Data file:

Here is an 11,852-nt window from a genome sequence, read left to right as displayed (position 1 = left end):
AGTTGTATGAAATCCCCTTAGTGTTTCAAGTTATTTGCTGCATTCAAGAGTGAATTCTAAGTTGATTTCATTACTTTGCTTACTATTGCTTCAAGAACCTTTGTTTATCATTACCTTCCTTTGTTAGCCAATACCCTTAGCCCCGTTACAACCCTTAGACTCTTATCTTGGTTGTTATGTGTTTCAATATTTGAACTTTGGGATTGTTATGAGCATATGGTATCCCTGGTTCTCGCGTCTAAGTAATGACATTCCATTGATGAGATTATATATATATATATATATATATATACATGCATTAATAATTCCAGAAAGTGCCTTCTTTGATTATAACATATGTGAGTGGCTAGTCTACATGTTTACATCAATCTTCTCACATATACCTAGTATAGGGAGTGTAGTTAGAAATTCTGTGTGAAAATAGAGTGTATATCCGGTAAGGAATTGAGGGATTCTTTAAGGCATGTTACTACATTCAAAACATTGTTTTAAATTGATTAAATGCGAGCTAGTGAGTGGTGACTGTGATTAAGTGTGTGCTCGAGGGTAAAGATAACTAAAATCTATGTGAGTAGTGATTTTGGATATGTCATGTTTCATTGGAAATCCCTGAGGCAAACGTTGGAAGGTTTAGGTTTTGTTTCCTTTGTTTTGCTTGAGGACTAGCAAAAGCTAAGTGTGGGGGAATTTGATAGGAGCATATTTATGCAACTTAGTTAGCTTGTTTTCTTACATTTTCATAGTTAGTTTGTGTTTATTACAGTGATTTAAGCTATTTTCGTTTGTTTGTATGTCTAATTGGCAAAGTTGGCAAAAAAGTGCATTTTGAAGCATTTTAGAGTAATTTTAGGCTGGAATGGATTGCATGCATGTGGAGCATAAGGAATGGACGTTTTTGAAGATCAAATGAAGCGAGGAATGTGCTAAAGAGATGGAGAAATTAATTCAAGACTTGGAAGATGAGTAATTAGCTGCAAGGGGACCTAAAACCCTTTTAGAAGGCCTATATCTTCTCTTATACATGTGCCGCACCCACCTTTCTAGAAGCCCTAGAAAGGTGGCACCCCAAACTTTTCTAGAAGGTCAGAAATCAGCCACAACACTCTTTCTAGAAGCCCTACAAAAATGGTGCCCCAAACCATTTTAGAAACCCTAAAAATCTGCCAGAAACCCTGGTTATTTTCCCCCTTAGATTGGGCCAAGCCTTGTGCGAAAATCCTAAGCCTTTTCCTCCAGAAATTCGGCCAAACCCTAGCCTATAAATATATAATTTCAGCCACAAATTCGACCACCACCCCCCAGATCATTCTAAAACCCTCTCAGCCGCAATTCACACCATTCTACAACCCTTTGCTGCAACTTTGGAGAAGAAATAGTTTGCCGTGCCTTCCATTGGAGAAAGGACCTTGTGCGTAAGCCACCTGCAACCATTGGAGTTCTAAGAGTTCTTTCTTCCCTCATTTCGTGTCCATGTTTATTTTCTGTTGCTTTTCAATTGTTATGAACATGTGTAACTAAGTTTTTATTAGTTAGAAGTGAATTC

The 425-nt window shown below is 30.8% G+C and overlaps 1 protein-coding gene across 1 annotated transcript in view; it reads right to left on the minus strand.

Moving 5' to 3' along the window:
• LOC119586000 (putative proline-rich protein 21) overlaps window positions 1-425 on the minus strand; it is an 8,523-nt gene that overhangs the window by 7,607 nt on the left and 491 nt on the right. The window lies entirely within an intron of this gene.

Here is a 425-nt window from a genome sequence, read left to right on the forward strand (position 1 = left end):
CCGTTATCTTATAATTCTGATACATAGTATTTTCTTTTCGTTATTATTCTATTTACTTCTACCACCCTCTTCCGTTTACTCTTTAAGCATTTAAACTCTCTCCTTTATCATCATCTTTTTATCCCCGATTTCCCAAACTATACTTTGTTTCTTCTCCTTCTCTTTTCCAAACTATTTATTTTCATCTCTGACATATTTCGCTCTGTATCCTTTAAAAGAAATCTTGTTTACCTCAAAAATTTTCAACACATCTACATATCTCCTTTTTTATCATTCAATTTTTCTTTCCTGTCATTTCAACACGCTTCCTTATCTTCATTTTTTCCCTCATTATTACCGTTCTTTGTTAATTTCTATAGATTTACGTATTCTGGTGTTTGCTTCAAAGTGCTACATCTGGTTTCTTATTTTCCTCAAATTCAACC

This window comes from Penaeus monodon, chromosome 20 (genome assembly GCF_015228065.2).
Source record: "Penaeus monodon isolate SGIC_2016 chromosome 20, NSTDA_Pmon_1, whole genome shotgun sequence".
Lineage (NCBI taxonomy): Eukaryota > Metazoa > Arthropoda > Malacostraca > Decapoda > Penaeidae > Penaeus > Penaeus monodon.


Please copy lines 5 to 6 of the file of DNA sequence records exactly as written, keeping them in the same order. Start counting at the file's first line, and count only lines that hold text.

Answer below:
• LOC119586000 (putative proline-rich protein 21) overlaps window positions 1-425 on the minus strand; it is an 8,523-nt gene that overhangs the window by 7,607 nt on the left and 491 nt on the right. The window lies entirely within an intron of this gene.

Here is a 425-nt window from a genome sequence, read left to right on the forward strand (position 1 = left end):